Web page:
“Through the publication of today’s EIP, the Government has taken an important step forward, by bringing together in one place its vision for the environment and a delivery plan to drive progress. The Government must now build on the objectives and policy commitments contained in the delivery plan and proceed at pace with the specific policy measures that will drive private investment over the next five years in biodiversity, air and water quality, resource efficiency and other key environmental improvements,” Molho said.
“Whilst the EIP contains many important commitments across a range of environmental priorities, there are some ongoing gaps in the overall environmental framework which will need to be addressed in the near future. These include the need to introduce an ambitious resource productivity target to drive greater resource efficiency across material intensive sectors of the economy beyond just packaging, and the importance of introducing outcomes focused targets and policies to deliver more rapid improvements in water quality.”
Natural England Chair Tony Juniper said: “We are facing into a series of environmental challenges that are very serious, pressing and which are connected to one another. If we are to take effective action then we will need an ambitious and integrated plan that is geared up to meeting some very challenging targets. That plan and those targets are now live. The package is broad and most welcome and important. It will now require efforts across government and across society to translate its intent into action.
“This can be done, so long as priority is attached to it and we remain focused on joined-up delivery. Success will not only bring benefits for our depleted natural environment, but also for jobs, food and water security, health and investment.”
The Green Alliance’s executive director Shaun Spiers added: “The government has shown some ambition and it is good to see the EIP published. But this plan can’t be allowed to gather dust in Defra. Every minister and every department across government needs to play their role in making sure these promises are delivered with urgency.”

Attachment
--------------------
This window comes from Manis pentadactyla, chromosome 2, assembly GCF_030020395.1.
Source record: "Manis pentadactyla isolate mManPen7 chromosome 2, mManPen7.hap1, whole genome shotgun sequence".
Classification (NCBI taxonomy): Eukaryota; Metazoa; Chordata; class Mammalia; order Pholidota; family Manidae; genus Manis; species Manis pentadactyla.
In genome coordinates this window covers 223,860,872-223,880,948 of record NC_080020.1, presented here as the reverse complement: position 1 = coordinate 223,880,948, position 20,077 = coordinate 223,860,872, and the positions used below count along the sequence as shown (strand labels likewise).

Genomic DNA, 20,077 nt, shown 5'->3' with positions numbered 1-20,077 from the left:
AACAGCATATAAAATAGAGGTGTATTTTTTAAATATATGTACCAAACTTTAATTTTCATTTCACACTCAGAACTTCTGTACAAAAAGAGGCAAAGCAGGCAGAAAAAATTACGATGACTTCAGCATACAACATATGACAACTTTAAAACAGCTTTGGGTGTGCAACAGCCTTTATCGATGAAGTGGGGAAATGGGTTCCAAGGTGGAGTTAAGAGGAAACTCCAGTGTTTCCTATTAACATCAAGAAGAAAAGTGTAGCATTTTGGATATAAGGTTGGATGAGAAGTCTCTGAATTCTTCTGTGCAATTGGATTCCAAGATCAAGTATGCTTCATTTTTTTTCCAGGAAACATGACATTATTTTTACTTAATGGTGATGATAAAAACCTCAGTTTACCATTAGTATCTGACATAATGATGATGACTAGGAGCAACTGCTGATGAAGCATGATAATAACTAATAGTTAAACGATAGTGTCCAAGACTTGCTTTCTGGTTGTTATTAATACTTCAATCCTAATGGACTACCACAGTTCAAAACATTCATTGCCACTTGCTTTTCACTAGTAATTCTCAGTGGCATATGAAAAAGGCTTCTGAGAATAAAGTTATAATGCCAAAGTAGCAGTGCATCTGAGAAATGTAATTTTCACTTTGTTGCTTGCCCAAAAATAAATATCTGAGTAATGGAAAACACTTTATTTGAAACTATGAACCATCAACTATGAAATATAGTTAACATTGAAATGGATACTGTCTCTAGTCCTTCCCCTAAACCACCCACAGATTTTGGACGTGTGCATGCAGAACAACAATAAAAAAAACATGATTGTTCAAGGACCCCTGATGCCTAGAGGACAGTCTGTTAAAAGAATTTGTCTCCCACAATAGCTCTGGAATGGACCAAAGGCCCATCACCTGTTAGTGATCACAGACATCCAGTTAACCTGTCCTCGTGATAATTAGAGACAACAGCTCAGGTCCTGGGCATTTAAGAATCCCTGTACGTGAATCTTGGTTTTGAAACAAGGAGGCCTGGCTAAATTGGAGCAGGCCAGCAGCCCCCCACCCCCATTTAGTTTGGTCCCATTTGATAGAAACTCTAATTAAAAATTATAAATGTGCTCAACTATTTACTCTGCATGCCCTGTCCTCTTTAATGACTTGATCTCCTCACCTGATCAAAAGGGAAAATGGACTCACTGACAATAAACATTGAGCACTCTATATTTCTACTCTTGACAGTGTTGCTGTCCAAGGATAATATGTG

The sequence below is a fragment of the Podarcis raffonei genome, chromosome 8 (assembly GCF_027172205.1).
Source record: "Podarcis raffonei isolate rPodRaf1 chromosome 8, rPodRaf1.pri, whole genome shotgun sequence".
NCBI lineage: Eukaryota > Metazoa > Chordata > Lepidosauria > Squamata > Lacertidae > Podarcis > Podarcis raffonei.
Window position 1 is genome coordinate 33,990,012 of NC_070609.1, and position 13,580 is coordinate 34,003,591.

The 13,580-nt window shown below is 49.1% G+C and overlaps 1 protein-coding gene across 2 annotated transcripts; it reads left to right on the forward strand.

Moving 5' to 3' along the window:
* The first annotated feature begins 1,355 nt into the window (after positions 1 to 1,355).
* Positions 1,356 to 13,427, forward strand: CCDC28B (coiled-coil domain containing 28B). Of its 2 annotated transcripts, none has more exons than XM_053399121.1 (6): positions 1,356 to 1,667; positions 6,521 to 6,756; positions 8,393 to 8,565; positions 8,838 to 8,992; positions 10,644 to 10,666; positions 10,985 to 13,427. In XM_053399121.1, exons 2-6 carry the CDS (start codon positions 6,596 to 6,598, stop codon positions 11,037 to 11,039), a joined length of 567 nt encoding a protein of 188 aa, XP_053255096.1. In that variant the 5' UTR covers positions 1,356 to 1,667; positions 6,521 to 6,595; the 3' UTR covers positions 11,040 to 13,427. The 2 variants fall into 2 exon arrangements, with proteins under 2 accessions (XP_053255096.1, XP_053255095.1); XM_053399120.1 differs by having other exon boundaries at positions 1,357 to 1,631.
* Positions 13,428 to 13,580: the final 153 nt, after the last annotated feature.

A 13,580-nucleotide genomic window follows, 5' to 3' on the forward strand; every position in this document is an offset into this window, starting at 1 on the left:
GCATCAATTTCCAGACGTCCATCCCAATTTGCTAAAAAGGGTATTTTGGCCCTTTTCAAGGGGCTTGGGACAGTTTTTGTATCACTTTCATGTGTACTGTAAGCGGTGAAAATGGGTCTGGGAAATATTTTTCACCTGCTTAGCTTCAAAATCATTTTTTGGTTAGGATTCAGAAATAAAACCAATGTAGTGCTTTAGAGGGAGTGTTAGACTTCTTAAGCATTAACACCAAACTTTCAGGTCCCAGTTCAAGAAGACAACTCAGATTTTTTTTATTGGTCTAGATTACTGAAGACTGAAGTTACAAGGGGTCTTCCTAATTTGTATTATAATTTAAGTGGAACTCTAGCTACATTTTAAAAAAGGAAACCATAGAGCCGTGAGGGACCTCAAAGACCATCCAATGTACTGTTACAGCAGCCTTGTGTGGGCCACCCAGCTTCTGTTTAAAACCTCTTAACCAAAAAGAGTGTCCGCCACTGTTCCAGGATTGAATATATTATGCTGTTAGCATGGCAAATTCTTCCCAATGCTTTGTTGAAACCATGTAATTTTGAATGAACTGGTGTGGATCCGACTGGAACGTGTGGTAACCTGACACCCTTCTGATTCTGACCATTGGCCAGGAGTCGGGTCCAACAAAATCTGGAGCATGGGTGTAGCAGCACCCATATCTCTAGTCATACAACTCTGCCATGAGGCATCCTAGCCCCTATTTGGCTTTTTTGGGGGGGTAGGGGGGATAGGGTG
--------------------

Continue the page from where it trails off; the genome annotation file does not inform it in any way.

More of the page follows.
Not all green groups have welcomed the EIP however. Friends of the Earth’s nature campaigner Paul de Zylva added that there is a danger that the goals of the EIP are just “rehashed” versions of targets that the Government is already failing to deliver.
“At a glance these measures sound impressive, but on closer inspection it seems that many are just rehashed commitments the government is already late on delivering – and it’s unclear how others, such as ensuring everyone can live within a 15 minute walk of green space, will actually be met,” de Zylva said.
“There’s also a big emphasis on improving air quality which is completely at odds with the government’s £27bn road building agenda, raising serious questions over whether councils are being set up to fail.”
Indeed, the Wildlife and Countryside Link’s chief executive Dr Richard Benwell stated that more clarity and funding power would be required if the Government is to deliver these aims.
“The Government’s positive commitment today should be locked into law, with a clear mission in the Levelling Up Bill to ensure that everyone can benefit from a healthy environment,” Benwell said.
“New species recovery funding is excellent, but it must be more than a flash in the pan. The forthcoming Spring Budget must underline the intentions of the EIP by setting out the long-term investment needed to halt nature’s decline – the Prime Minister will need to ensure that every Department, including Treasury, is full square behind the plan’s delivery.”